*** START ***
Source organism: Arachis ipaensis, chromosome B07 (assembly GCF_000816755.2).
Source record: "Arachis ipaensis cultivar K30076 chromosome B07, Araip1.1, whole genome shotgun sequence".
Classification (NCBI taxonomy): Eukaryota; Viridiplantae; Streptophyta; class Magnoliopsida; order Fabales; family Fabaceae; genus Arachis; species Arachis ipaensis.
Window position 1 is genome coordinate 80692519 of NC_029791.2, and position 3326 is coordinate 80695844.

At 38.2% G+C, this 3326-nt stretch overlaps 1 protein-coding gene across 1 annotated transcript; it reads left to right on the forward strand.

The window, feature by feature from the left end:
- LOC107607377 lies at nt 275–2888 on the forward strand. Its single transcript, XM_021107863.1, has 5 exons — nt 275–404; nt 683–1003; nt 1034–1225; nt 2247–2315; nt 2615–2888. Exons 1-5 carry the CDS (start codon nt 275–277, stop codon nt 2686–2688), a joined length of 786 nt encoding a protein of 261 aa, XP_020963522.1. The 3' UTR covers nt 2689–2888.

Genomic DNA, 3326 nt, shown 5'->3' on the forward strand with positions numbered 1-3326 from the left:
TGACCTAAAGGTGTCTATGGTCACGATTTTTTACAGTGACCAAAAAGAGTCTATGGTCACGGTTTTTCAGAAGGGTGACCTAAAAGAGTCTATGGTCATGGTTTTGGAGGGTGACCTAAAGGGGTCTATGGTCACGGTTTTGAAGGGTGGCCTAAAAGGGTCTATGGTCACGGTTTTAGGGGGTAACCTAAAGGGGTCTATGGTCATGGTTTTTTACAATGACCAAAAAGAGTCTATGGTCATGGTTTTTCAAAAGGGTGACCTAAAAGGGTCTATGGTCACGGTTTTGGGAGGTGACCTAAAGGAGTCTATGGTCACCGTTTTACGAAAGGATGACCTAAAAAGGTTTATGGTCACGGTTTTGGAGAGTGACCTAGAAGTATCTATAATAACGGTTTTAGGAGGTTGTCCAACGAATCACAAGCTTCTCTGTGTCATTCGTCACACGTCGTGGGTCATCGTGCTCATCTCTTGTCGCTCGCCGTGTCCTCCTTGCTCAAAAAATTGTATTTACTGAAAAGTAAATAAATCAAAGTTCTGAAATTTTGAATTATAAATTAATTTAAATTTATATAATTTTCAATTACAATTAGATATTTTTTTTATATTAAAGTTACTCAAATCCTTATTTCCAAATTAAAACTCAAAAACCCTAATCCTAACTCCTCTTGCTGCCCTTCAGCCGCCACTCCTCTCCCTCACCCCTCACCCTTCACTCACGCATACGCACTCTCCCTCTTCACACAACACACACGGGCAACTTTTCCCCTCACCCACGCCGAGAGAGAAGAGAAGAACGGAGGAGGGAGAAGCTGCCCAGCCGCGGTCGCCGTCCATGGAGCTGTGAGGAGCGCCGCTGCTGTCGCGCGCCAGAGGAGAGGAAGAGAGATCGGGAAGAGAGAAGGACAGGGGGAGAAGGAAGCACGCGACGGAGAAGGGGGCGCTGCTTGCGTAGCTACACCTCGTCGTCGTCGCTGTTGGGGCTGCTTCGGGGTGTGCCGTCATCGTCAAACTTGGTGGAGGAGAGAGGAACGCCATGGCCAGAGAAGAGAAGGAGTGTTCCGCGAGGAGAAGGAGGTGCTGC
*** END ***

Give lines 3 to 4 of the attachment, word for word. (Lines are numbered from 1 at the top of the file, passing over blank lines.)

Classification (NCBI taxonomy): Eukaryota; Viridiplantae; Streptophyta; class Magnoliopsida; order Fabales; family Fabaceae; genus Arachis; species Arachis ipaensis.
Window position 1 is genome coordinate 80692519 of NC_029791.2, and position 3326 is coordinate 80695844.